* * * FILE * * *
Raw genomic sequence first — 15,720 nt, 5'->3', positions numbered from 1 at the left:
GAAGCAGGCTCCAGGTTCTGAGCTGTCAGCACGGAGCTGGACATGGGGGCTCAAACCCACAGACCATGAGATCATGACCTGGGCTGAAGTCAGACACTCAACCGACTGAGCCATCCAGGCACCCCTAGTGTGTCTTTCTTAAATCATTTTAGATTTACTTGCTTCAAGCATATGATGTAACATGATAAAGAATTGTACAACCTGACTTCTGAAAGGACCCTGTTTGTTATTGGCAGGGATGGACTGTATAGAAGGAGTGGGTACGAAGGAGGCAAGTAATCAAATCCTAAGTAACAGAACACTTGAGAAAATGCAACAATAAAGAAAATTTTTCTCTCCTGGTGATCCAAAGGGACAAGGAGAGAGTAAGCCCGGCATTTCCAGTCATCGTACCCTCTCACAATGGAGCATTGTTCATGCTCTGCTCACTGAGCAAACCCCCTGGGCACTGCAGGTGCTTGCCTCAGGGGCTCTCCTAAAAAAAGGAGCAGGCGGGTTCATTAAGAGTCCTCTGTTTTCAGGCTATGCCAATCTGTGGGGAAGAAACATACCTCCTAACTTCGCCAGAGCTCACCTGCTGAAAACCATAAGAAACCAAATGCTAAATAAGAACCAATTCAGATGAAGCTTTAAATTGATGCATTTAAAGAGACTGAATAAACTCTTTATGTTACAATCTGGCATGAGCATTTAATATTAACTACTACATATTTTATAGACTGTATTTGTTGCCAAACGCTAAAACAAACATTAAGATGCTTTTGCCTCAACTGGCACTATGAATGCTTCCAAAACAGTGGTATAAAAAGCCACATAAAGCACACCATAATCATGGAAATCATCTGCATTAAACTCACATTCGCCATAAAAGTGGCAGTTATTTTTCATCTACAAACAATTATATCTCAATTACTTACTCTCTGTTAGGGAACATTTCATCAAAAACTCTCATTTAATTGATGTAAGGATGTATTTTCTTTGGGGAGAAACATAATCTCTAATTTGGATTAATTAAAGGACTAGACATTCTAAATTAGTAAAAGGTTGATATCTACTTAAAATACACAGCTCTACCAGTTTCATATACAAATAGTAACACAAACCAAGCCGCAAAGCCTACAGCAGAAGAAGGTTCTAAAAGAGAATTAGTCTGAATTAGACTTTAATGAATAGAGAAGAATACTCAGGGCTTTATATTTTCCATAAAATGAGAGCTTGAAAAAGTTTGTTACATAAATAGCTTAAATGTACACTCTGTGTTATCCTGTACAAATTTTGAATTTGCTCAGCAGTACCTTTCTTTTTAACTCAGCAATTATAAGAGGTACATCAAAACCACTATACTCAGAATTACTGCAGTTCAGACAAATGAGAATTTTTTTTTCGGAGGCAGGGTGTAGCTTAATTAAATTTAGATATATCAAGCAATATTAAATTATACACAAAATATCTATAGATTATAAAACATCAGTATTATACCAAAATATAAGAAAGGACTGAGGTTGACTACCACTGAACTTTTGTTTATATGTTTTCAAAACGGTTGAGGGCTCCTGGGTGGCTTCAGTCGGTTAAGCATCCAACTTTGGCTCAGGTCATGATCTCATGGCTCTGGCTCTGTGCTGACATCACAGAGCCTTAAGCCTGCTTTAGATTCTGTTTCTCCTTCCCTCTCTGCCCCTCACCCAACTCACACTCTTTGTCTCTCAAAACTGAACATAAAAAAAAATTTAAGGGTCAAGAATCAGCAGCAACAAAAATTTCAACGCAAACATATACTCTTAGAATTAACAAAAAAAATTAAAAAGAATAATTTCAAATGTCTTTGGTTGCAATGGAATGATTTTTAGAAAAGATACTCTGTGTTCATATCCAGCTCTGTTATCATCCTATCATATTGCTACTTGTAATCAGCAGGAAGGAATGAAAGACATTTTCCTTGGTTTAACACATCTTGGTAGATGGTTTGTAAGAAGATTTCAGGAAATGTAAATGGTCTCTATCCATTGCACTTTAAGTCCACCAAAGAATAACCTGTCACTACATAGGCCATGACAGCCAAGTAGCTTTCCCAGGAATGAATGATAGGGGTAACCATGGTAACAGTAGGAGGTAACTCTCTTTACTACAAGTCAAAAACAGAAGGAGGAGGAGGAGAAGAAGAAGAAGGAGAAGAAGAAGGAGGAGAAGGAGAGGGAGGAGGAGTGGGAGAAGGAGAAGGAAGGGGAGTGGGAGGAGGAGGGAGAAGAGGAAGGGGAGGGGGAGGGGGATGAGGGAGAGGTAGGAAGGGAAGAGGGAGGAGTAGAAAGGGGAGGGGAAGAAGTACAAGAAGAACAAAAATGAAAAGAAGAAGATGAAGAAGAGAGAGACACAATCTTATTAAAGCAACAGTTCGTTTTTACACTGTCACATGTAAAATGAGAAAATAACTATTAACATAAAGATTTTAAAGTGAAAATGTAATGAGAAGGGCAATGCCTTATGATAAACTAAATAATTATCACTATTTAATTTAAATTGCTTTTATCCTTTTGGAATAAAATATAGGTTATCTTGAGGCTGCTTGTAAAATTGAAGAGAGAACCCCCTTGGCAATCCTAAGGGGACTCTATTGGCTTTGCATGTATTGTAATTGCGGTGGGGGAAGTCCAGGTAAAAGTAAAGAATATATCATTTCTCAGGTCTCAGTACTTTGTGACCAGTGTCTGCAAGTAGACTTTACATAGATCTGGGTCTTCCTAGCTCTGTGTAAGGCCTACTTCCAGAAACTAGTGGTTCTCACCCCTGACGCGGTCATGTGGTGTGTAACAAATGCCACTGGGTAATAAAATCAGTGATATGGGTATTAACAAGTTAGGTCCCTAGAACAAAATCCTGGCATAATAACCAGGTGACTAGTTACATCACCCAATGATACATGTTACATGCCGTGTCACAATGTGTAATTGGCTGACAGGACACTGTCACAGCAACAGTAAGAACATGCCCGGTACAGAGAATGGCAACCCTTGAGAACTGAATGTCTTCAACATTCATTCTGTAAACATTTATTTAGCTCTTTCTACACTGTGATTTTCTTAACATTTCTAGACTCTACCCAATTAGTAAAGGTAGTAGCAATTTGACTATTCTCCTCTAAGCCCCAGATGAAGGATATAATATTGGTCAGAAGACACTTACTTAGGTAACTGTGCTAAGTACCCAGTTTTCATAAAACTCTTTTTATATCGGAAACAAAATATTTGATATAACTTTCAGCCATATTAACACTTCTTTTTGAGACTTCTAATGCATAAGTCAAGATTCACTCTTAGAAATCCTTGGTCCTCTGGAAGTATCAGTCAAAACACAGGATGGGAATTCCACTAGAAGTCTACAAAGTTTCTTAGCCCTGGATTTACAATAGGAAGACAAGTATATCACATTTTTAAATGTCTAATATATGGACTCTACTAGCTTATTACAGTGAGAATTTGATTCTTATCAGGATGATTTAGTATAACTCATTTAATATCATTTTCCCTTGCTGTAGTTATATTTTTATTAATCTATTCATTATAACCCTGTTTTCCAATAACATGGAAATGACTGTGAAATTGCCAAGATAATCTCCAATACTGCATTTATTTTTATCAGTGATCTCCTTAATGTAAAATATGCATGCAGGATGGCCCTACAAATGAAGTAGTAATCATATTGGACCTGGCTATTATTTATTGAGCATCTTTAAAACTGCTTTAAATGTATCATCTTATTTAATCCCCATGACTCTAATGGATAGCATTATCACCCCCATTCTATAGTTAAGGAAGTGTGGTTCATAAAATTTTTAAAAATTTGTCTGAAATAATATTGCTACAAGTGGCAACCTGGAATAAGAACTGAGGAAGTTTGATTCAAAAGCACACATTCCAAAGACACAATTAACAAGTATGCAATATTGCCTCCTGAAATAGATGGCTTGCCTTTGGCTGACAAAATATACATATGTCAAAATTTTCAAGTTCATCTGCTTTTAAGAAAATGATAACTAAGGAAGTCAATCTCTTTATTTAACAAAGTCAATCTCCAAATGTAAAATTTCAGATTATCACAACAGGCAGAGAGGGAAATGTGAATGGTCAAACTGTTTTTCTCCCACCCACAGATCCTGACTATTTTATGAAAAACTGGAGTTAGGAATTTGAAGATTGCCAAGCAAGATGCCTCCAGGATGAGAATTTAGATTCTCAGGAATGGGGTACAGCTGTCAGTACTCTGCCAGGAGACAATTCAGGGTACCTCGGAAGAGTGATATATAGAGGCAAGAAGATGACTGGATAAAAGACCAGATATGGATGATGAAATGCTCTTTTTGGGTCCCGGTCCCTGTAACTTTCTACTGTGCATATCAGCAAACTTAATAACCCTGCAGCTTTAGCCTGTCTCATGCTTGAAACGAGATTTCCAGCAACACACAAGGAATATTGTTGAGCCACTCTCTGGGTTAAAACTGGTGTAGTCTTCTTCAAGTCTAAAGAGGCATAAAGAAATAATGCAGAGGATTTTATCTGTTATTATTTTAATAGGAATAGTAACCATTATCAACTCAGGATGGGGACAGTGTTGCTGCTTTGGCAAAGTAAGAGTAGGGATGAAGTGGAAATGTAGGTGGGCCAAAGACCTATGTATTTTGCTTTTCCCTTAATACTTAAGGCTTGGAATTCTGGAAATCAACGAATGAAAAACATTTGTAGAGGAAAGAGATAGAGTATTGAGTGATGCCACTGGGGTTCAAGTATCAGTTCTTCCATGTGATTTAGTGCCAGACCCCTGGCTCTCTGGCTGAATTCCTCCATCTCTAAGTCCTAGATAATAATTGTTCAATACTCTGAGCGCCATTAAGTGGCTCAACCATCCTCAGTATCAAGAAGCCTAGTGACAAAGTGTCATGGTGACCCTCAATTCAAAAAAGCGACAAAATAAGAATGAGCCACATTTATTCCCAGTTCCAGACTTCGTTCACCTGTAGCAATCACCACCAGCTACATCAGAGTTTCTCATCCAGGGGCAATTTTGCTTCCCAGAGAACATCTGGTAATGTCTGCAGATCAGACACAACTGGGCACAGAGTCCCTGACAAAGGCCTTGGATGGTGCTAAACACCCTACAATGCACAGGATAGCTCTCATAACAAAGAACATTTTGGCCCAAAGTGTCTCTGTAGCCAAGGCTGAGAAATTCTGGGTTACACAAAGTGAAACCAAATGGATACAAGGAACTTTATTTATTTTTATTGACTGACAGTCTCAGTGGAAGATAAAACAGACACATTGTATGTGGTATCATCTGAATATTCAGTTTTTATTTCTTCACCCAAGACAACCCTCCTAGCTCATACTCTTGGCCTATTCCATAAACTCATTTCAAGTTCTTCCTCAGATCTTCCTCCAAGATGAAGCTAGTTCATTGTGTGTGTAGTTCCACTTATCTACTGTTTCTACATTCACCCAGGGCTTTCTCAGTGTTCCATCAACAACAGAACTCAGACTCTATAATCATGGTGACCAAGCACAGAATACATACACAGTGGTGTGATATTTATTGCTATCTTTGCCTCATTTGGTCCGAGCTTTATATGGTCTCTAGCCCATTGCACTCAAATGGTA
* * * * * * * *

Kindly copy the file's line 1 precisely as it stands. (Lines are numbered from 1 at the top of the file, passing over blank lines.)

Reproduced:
Raw genomic sequence first — 15,720 nt, 5'->3', positions numbered from 1 at the left: